Even during the day, some spots are not entirely safe

The descent is torture. My legs are shaking with exertion, I am dog-tired and exhausted. Max runs pale as a sheet on autopilot. More than once he stumbles in the soft volcanic ash. Fortunately, he doesn’t hurt himself.

The most surreal moment during our descent from Acatenango

As we take a short rest, we meet a group of young Guatemalans who are walking up the mountain to see the sunrise over the volcano tomorrow. They briefly consult with our guide where is the best place to pitch their tents. Then they want to take selfies with us.It’s so surreal, I couldn’t make something like this up even if I wanted to. So we sit in the middle of the night on the verge of collapse in some shelter at nearly three thousand meters above sea level on a sleeping volcano in Guatemala and grin slightly suffering into some smartphone. As a thank you, the young men each give us a caramel.

Somehow we come down from this mountain. It’s more the fact that we have no choice but to keep going, but condition or will.

After the descent from Acatenango

Down at the mountain hut I am so exhausted that I can barely keep on my feet Can. A resident of the mountain hut drives us for four hundred Quetzal back to Antigua. Completely overpriced compared to the usual cab prices, but we are no longer in the mood to negotiate.

Max falls asleep as soon as we get in the car. I just feel nauseous right now. I navigate the car to our hotel. It takes three quarters of an hour to get there, and more than once I’m on the verge of throwing up.

Then we are finally there, pay and drag ourselves exhausted into the room. We take off our shoes in front of it. They are so dusty that a small cloud of ash rises as we take them off. Our socks are worn through and holey. My feet are black.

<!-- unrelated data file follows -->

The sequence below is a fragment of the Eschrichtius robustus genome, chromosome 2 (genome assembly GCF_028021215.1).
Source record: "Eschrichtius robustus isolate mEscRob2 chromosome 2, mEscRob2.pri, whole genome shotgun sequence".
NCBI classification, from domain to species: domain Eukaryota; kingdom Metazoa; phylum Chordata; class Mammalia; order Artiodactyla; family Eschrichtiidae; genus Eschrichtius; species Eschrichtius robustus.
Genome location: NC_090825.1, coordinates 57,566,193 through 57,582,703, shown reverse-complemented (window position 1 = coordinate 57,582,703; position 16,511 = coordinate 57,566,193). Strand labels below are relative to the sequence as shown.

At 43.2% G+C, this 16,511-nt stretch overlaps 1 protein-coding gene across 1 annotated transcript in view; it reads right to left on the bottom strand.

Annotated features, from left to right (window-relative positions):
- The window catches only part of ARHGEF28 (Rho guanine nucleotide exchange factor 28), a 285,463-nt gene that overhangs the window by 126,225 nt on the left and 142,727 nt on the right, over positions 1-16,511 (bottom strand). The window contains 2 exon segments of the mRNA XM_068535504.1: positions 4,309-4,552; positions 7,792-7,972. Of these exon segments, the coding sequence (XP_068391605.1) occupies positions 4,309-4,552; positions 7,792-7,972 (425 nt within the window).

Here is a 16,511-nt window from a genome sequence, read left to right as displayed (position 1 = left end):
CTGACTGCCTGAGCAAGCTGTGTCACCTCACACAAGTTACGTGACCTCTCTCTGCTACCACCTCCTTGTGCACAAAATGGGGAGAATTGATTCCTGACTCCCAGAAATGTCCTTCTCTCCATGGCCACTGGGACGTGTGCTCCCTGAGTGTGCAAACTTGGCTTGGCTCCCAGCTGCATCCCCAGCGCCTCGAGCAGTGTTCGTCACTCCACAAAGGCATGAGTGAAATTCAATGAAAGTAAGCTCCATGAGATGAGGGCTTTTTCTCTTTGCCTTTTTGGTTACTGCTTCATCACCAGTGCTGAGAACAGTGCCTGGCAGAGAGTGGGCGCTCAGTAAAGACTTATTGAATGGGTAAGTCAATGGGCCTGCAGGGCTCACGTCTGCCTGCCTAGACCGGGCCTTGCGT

We stagger into the shower and wash off the dirt and sweat of the volcano hike. Then we fall into bed and fall asleep almost instantly.

Conclusion: the hike up Acatenango


The hike up Acatenanago is definitely an experience. However, don’t underestimate how physically demanding it is. Don’t go too fast at the beginning of the day, but pace yourself and drink enough along the way.

Do not start the hike if, like us, you are notacclimatized to the altitude. To do this, it is best to stay in Antigua for a week or even higher before the hike.

Don’t underestimate the damage that lack of oxygen can do to your brain. If you smoke, you should refrain from doing so during the hike, as you will further reduce your oxygen intake.

Have fun and enjoy your time on the summit. We have our sights set on coming back again sometime as well.

  • Costs:
    • 65€ p.p. for the tour
    • 45€ for the taxi
    • 1,50€ for a YumYum soup
  • Equipment:
    • Min 3L water for own consumption, rather more (Ask before if you have to give water for cooking on top, if yes take at least 4L per person! )
    • Snacks
    • Klopapier
    • Rain protection
    • Torch
    • Light sports clothes and warm clothes
    • Sturdy shoes
    • Tablets against altitude sickness
    • Camera